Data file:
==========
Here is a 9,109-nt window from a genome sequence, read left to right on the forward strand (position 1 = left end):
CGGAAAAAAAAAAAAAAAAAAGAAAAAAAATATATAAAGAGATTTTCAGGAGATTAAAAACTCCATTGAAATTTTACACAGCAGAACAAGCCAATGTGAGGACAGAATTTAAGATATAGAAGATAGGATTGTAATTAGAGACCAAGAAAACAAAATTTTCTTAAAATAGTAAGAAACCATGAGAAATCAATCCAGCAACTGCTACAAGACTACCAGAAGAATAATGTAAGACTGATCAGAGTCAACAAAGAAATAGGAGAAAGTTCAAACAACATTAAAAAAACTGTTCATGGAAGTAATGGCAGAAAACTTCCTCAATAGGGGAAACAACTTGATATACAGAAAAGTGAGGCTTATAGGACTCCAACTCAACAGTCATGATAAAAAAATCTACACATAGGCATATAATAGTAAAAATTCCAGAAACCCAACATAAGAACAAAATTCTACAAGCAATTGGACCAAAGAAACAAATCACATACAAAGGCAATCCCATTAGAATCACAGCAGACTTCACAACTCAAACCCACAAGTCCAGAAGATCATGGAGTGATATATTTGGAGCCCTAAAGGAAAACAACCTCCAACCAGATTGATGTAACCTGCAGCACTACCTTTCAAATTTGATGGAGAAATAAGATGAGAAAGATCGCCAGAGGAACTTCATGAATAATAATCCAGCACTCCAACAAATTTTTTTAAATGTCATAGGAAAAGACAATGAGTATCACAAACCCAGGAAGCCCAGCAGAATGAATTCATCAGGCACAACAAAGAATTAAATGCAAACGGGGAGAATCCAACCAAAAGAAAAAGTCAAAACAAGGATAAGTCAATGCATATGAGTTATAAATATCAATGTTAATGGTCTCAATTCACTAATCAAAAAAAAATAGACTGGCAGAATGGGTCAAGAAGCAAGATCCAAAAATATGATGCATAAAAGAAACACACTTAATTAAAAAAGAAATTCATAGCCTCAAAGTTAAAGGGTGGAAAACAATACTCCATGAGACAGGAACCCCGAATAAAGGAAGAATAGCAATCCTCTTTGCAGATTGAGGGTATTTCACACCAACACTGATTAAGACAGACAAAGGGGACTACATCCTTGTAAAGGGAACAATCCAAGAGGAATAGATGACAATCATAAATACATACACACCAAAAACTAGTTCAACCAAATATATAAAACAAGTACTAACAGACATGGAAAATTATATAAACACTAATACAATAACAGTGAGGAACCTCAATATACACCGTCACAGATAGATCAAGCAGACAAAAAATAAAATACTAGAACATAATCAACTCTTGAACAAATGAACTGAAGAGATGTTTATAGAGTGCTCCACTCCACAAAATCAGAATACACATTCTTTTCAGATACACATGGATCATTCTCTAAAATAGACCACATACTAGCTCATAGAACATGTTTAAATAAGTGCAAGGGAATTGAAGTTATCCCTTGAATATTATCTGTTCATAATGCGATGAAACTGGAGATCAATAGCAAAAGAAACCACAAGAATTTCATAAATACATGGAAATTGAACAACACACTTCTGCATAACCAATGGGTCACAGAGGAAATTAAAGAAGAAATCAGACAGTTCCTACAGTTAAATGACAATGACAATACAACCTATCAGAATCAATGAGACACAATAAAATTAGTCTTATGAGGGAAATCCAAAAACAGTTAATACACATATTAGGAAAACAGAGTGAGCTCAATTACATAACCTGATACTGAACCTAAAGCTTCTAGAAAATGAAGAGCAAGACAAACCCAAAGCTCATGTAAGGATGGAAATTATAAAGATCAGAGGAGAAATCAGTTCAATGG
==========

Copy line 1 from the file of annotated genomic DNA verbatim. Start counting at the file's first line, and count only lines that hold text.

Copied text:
Here is a 9,109-nt window from a genome sequence, read left to right on the forward strand (position 1 = left end):